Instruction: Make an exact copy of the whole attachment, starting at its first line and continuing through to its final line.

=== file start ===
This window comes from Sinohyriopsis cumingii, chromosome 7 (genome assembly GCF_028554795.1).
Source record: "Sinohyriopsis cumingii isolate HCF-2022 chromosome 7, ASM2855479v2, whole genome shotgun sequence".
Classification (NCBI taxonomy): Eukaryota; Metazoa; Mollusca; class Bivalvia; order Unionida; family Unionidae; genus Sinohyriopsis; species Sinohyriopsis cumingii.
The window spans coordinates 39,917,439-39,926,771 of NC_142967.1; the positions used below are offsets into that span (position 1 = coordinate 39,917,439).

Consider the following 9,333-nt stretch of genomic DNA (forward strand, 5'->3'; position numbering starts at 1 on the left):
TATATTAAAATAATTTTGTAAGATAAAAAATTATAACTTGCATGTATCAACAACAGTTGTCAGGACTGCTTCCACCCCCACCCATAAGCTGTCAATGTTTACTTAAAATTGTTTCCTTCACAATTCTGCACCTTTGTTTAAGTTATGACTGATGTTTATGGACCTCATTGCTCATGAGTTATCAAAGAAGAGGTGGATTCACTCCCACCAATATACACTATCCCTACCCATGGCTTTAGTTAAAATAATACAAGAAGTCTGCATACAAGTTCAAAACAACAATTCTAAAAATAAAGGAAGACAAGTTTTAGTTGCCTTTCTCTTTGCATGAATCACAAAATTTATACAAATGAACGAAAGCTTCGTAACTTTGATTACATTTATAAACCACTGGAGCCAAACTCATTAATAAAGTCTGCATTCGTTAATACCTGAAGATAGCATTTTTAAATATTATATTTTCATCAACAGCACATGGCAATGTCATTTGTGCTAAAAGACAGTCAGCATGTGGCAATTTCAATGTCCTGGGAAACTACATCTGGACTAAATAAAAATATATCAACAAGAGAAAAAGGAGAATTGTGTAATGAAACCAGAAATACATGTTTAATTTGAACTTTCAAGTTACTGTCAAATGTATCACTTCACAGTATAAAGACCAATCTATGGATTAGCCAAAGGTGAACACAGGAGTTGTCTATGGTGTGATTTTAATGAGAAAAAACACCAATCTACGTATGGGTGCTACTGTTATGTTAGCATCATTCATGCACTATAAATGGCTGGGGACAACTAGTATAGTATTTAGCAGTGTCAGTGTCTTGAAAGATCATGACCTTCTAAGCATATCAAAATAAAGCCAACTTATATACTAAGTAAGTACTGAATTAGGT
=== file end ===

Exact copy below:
This window comes from Sinohyriopsis cumingii, chromosome 7 (genome assembly GCF_028554795.1).
Source record: "Sinohyriopsis cumingii isolate HCF-2022 chromosome 7, ASM2855479v2, whole genome shotgun sequence".
Classification (NCBI taxonomy): Eukaryota; Metazoa; Mollusca; class Bivalvia; order Unionida; family Unionidae; genus Sinohyriopsis; species Sinohyriopsis cumingii.
The window spans coordinates 39,917,439-39,926,771 of NC_142967.1; the positions used below are offsets into that span (position 1 = coordinate 39,917,439).

Consider the following 9,333-nt stretch of genomic DNA (forward strand, 5'->3'; position numbering starts at 1 on the left):
TATATTAAAATAATTTTGTAAGATAAAAAATTATAACTTGCATGTATCAACAACAGTTGTCAGGACTGCTTCCACCCCCACCCATAAGCTGTCAATGTTTACTTAAAATTGTTTCCTTCACAATTCTGCACCTTTGTTTAAGTTATGACTGATGTTTATGGACCTCATTGCTCATGAGTTATCAAAGAAGAGGTGGATTCACTCCCACCAATATACACTATCCCTACCCATGGCTTTAGTTAAAATAATACAAGAAGTCTGCATACAAGTTCAAAACAACAATTCTAAAAATAAAGGAAGACAAGTTTTAGTTGCCTTTCTCTTTGCATGAATCACAAAATTTATACAAATGAACGAAAGCTTCGTAACTTTGATTACATTTATAAACCACTGGAGCCAAACTCATTAATAAAGTCTGCATTCGTTAATACCTGAAGATAGCATTTTTAAATATTATATTTTCATCAACAGCACATGGCAATGTCATTTGTGCTAAAAGACAGTCAGCATGTGGCAATTTCAATGTCCTGGGAAACTACATCTGGACTAAATAAAAATATATCAACAAGAGAAAAAGGAGAATTGTGTAATGAAACCAGAAATACATGTTTAATTTGAACTTTCAAGTTACTGTCAAATGTATCACTTCACAGTATAAAGACCAATCTATGGATTAGCCAAAGGTGAACACAGGAGTTGTCTATGGTGTGATTTTAATGAGAAAAAACACCAATCTACGTATGGGTGCTACTGTTATGTTAGCATCATTCATGCACTATAAATGGCTGGGGACAACTAGTATAGTATTTAGCAGTGTCAGTGTCTTGAAAGATCATGACCTTCTAAGCATATCAAAATAAAGCCAACTTATATACTAAGTAAGTACTGAATTAGGT